Dr. Adil I. Daud at the University of California, San Francisco, and co-authors say that, as far as they know, this is the first human trial of gene transfer using in vivo DNA electroporation.
The dose-escalation trial included 24 patients with stages IIIB/C or IV metastatic melanoma with at least two subcutaneous or cutaneous lesions accessible for electroporation, who were treated between 2004 and 2007. Following injection of varying doses of plasmid IL-12 into the tumor nodule to a depth of 3/8 inch or less, needle electrodes were inserted and six pulses at field strength of 1300 V/cm and pulse duration of 100 µs were applied.
Treatments were administered on days 1, 5, and 8, followed by excisional biopsies on days 11, 22, and 39.
At plasmid doses up to 5.8 mg per treatment, systemic toxicity was minimal, with no hematologic abnormalities. Transient pain was the major adverse effect.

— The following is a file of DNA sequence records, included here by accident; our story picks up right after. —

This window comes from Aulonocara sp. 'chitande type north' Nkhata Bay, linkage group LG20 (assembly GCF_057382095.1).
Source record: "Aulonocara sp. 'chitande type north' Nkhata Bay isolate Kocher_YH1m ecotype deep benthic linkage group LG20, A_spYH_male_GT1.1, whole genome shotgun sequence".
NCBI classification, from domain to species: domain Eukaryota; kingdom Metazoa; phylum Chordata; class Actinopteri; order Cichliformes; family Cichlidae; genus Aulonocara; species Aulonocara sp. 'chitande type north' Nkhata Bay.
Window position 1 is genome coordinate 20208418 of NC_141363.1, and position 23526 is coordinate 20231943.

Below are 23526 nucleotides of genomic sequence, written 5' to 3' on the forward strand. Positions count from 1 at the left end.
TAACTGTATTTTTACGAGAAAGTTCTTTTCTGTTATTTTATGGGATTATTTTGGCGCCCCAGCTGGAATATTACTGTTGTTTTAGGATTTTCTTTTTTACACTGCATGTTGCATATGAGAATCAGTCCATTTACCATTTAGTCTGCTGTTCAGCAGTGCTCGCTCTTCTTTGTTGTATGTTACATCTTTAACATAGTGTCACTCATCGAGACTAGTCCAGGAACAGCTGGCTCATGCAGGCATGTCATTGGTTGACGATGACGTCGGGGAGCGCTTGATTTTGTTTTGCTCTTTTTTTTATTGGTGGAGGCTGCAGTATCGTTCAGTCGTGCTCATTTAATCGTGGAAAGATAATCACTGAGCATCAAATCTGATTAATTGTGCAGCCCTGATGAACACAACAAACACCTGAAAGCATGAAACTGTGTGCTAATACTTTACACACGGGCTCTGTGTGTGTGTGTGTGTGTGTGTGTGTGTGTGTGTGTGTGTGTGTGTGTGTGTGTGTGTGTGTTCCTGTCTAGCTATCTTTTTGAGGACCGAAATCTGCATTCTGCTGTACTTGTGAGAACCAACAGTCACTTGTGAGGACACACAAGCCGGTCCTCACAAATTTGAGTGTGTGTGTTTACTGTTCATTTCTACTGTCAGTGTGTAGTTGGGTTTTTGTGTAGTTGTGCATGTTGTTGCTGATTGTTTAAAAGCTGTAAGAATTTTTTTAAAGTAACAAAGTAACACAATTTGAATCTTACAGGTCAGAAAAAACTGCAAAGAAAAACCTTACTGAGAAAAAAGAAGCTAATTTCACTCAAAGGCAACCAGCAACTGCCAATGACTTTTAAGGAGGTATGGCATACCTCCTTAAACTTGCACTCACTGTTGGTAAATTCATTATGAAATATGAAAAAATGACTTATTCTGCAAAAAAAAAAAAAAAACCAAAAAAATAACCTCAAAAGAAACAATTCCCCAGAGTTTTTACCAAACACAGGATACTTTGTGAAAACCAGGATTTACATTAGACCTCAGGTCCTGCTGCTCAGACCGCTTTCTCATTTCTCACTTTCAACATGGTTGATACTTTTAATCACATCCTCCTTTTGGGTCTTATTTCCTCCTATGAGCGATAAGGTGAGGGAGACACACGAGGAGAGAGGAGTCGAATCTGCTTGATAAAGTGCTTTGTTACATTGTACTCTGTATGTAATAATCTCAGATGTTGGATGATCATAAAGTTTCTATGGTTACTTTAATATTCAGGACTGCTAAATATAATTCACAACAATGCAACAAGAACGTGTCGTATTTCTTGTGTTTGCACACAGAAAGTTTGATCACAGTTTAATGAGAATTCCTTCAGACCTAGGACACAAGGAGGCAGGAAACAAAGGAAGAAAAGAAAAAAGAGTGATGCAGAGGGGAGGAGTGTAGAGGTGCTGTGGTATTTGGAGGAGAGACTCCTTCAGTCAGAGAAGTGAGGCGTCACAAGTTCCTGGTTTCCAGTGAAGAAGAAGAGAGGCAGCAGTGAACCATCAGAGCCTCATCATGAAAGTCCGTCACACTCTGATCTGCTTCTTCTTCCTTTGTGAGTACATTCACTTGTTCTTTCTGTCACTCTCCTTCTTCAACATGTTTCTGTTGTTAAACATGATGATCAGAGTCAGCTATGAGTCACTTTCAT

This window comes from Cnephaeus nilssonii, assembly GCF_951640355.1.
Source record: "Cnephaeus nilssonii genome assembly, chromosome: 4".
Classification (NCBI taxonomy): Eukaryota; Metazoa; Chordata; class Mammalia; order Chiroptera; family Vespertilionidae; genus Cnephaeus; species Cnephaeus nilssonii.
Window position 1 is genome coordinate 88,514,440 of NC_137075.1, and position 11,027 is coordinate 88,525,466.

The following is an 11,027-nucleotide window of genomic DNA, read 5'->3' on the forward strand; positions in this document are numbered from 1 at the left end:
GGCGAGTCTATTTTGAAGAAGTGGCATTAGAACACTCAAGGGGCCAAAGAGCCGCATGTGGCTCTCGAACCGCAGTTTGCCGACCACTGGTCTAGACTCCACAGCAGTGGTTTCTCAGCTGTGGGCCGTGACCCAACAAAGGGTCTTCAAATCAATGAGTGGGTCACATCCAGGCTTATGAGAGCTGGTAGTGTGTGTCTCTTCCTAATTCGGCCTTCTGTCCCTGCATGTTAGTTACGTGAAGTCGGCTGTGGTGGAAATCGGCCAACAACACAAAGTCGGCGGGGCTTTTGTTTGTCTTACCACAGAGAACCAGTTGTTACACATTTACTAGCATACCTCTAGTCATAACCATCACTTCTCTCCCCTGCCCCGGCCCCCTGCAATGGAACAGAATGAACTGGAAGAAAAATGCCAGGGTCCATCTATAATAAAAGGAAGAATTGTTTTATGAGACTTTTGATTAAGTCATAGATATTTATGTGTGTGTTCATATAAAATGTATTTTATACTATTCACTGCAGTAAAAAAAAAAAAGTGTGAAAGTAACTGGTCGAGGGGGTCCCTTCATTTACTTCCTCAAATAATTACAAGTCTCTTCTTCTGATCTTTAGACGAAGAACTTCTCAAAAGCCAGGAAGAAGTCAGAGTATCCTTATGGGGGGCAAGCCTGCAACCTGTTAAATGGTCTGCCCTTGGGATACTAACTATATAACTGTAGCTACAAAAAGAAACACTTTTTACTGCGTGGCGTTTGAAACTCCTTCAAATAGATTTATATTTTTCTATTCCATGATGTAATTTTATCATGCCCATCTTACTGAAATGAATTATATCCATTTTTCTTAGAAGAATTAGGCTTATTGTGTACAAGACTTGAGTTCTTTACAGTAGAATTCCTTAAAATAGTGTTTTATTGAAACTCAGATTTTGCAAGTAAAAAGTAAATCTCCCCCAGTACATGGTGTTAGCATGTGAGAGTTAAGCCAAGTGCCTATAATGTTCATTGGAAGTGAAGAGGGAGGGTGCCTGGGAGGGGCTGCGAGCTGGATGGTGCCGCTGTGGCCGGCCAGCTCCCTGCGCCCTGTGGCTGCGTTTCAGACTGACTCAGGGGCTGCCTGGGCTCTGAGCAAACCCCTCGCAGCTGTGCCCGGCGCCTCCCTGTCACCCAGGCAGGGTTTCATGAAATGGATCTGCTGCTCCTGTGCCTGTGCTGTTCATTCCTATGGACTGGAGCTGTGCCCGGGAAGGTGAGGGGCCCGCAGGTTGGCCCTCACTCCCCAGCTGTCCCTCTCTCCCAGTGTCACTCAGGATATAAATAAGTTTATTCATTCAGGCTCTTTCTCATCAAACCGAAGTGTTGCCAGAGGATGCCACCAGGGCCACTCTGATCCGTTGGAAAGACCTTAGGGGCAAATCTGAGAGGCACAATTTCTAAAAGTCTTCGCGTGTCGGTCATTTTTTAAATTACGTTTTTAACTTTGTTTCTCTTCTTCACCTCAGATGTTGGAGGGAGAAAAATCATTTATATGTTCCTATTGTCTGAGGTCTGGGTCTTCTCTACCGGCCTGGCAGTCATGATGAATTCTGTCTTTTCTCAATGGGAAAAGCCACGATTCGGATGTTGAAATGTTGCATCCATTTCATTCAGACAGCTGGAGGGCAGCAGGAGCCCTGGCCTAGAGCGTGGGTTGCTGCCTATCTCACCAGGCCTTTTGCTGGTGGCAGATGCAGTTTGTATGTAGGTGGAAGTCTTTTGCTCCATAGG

“A dose-proportional increase in IL-12 protein expression compared with pretreatment was seen in all patients with no significant IL-12 spillage into circulation and a correlative increase in tumor levels of interferon-gamma,” the authors report.
Electroporated tumors demonstrated lymphocytic infiltration, and three-quarters of the treated lesions exhibited more than 20% necrosis.
Three of 19 patients with disseminated progressive cutaneous lesions experienced complete responses over a span of 6 to 18 months; a fourth patient had evidence of distant responses. There has been no evidence of recurrent disease in these four patients. Six other patients had stable disease lasting from 4 to 20 months at distant sites.
Non-electroporated lesions were found to “gradually flatten and fade away,” Dr. Daud’s team notes, “which argues for immune system involvement in this effect.”
They conclude, “This study suggests that electroporation-mediated plasmid delivery is a powerful new tool for effective gene transfer.”
J Clin Oncol 2008;26.